In an overwhelming victory the Portuguese PS achieved an absolute majority in the national parliament and secured stability for the country for the next four years of recovery. A victory of the common people, whose fear of democratic backsliding calls us to permanent vigilance and progress.
Nessun Dorma! Let no one sleep! Puccini’s composition was the aria chosen by the Socialist Party of Portugal (PS) for this legislative campaign and it sums up both the extraordinary victory and the challenges ahead.
Against all predictions and comments by national political leaders (apart from António Costa to be fair) no one believed that a party could achieve an absolute majority in a scenario where the national parliament would be composed, for the first time, by nine different parties – in the end, there were only eight elected. But, even though these believes were splashed out by mainstream media on a daily basis, the PS managed not only to achieve an absolute majority, but also to win in all the country’s electoral districts apart from Madeira, guaranteeing the most votes in 19 out of 20 areas.
These extraordinary snap legislative elections, triggered by the left-wing parties’ rejection at the end of 2021 of the government’s budget proposal for 2022, could and will be seen in many different ways in the following weeks and months, but I highlight two crucial points: the power of stability that gave the PS and António Costa an exceptional opportunity to lead and reform the country and the drop of the centre-right forces, as shown by the results of the traditional conservative governing parties PSD and CDS (both EPP).
Despite the decline of the Communist Party and the Left Bloc – which can be partially explained by the ‘useful vote’ of a vast majority of leftists’ for Costa’s leadership to ensure stability and prevent the further ascension of extreme-right wing party (CHEGA or CH) – it was a clear and overwhelming victory not only for the Socialist Party, but consequently also for the of the overall left-wing forces. However, we must pay close attention to what happened to the right side of the parliament. PSD, IL (or Liberal Initiative) and CH together have now 96 mandates, up from the 84 seats of PSD, CDS, IL, and CH in the previous legislature. The disappearance of CDS from parliament, and the loss of mandates by PSD (where both leaders are resigning), coupled with a fast-growing anti-regime party (CH) and the gains for a liberal party (IL), (which received most support from some fringes of a new generation of voters, deserve particular attention from Social Democrats and redoubled responsibility when it comes to solving the problems which, partly, generate the population’s discontent.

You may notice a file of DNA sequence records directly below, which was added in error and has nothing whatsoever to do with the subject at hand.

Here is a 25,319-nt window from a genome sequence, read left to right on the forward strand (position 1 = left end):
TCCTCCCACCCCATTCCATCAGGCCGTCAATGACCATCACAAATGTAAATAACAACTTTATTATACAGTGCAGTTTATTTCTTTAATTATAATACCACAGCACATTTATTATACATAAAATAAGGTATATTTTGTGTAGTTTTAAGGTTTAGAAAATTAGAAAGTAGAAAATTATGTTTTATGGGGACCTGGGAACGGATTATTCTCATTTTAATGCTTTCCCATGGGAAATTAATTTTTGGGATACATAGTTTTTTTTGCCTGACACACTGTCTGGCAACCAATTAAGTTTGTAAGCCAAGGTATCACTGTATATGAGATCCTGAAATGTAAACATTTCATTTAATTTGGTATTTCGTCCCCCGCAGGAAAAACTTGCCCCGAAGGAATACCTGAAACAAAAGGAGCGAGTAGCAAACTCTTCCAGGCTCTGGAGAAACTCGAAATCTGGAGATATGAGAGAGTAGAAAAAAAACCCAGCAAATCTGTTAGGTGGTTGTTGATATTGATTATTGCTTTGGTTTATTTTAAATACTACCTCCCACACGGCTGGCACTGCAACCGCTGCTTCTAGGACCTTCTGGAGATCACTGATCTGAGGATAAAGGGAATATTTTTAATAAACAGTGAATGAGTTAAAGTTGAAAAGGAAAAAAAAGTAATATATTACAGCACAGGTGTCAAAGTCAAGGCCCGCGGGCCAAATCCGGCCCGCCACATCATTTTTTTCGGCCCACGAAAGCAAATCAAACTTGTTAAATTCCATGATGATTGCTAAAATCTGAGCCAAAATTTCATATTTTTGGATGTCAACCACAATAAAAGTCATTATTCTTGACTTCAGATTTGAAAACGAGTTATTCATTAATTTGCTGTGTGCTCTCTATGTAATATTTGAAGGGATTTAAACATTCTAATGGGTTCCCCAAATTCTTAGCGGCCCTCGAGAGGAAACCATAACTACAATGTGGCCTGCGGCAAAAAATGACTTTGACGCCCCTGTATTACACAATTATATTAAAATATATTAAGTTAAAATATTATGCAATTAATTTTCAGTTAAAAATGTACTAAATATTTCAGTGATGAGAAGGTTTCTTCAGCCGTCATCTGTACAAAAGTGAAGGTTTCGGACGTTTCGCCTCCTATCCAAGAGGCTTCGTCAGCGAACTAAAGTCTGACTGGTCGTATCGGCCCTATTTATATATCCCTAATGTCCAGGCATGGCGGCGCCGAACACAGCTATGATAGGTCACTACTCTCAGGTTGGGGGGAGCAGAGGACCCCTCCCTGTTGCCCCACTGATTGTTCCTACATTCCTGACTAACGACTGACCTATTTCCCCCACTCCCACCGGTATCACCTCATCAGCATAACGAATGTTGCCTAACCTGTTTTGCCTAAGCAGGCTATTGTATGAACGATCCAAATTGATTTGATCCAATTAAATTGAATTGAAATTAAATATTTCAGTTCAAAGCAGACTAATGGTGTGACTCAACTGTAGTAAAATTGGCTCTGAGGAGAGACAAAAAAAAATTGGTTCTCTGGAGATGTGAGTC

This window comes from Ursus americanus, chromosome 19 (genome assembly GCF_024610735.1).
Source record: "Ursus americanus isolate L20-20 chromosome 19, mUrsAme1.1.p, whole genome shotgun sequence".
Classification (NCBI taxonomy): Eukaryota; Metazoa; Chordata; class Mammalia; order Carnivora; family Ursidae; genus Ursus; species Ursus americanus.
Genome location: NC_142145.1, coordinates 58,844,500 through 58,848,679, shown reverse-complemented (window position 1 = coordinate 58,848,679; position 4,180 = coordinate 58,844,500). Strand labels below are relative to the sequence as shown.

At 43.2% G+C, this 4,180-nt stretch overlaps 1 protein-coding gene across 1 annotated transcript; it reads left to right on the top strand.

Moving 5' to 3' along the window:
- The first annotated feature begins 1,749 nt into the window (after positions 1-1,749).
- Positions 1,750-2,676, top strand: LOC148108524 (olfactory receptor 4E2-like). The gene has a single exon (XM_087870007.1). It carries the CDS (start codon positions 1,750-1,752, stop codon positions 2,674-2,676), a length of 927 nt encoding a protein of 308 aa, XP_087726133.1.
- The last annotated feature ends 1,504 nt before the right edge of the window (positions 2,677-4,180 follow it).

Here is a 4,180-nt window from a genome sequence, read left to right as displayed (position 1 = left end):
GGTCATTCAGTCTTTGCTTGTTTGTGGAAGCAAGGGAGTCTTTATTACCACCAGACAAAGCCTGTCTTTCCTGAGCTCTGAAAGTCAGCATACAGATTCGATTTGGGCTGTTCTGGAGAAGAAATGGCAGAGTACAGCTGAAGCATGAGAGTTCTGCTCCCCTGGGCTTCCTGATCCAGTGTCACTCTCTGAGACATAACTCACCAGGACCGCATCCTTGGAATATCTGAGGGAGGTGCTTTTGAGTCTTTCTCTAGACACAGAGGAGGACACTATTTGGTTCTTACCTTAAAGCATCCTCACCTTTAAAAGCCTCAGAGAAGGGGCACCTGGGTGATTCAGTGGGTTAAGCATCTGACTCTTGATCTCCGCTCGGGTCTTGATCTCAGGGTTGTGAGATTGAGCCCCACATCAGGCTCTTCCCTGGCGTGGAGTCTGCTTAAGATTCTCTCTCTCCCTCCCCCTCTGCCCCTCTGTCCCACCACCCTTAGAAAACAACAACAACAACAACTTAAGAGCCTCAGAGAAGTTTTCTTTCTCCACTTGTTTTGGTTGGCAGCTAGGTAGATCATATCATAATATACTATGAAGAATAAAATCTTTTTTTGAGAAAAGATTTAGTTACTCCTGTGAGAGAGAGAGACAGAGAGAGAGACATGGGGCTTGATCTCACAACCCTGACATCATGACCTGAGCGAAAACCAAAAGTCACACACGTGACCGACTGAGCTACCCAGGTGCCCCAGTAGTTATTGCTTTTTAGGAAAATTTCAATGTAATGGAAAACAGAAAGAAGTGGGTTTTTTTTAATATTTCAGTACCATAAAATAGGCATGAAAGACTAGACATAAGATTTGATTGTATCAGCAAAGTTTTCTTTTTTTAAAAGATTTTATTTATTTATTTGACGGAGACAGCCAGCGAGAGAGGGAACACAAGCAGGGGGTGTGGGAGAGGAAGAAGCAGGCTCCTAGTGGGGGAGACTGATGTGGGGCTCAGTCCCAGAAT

Coming back to the obvious winner of the election, the Socialist Party, one can only say that its success reaffirms António Costa’s approval in Portugal and his importance for the Social-Democratic family in Europe and the world, through the Portuguese Republic’s dedication to a just multilateralism and international cooperation.
More than just PS’s second ever absolute majority, this has been the most extraordinary one since the party’s foundation. From the geringonça-solution in 2015 to an election victory in 2019 that made a minority government possible, the PS’s path has been steady and growing – a remarkable feat given the natural wear and tear of six years of government action. For now, the most thrilling and demanding times begin with the exclusive opportunity of restructuring and reforming the country under the EU Resilience and Recovery Plan (PRR) for a just and fair transition on digital and climate action.
Therefore, the next government’s action will be judged by its capacity to execute the PRR transparently and fully, and to improve incomes, namely the median wage, to the vast majority of Portuguese people and more concretely to the youth’s expectations – the lack of which may be the biggest reason for the growth of liberal forces. In the Socialist Party program, there are some very important measures in terms of rising wages and improving work-life balance. With the urgent revision of the labour legislation, with a strong agenda for decent work, the implementation of the approved and well-documented right to disconnect, and the discussion of the four-day work week, there are some very concrete steps to increase the young generation’s hopes and to consequently positively impact the economy and the country’s demography. In addition to that, the bet on more competitive salaries, a more exporting industry, and the continuous commitment to public and quality education are a guarantee that Portugal can definitely get closer to the most successful countries in the European Union while maintaining a strong social welfare that leaves no one behind.
The challenges and the opportunities are huge and will determine the country’s next decades of development. This is the time to let no one sleep, to roll up our sleeves, and to strategically execute the investments on the march.
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